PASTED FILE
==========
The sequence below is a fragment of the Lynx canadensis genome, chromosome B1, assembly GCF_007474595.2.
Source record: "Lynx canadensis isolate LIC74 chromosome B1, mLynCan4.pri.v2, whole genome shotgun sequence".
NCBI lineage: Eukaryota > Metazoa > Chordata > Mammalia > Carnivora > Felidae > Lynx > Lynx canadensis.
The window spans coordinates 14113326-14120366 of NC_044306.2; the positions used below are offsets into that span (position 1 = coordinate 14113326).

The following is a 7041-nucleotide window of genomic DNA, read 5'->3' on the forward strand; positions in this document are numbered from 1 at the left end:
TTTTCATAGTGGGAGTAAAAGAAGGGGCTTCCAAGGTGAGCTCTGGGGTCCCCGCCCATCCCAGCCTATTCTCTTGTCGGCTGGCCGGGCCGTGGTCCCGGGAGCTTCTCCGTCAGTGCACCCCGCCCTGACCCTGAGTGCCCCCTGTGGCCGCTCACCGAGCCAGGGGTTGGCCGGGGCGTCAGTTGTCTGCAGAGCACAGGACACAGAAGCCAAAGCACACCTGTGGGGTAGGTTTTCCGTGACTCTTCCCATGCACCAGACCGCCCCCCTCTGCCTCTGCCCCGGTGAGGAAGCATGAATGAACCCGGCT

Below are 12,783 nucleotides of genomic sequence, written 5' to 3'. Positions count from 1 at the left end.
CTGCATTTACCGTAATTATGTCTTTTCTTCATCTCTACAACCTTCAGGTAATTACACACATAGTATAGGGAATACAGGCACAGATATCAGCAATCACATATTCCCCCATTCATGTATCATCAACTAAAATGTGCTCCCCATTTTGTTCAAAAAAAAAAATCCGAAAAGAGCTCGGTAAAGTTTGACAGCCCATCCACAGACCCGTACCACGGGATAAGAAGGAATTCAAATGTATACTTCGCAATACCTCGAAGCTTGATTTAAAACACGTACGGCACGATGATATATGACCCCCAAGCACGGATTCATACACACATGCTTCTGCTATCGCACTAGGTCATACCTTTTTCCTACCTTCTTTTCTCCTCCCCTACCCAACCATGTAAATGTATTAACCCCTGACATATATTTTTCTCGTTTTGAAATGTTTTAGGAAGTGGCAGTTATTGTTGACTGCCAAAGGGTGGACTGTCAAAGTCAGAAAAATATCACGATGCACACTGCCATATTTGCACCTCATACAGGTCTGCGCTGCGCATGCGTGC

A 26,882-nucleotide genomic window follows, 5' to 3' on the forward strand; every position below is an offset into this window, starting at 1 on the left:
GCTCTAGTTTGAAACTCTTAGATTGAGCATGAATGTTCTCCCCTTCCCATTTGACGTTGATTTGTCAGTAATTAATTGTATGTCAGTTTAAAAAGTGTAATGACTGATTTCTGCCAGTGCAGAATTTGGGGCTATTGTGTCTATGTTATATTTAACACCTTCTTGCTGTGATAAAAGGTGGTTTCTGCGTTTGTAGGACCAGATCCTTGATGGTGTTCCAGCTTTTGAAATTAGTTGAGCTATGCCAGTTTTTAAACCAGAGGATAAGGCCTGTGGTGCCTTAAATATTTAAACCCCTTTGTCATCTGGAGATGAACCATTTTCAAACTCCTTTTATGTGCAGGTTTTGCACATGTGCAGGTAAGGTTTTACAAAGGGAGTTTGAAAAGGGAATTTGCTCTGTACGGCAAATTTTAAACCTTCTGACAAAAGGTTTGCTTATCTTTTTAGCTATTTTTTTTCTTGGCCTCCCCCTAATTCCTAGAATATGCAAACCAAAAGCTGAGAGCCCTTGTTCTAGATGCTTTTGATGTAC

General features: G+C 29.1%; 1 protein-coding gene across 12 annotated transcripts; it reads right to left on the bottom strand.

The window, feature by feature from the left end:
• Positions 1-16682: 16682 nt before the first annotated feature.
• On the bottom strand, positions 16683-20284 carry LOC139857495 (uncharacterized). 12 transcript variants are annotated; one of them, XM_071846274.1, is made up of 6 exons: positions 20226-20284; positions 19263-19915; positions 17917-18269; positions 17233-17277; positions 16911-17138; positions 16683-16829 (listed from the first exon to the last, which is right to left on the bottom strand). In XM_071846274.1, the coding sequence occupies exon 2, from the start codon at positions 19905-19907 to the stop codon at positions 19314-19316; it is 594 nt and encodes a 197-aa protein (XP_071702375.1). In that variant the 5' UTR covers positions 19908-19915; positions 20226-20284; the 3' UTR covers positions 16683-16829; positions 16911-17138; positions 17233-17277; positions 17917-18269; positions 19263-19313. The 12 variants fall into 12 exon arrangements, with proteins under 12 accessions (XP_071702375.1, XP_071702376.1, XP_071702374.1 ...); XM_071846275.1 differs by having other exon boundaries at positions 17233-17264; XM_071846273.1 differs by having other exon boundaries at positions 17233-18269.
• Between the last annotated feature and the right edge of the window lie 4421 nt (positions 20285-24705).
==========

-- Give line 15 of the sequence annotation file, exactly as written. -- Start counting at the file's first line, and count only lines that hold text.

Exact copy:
• Between the last annotated feature and the right edge of the window lie 4421 nt (positions 20285-24705).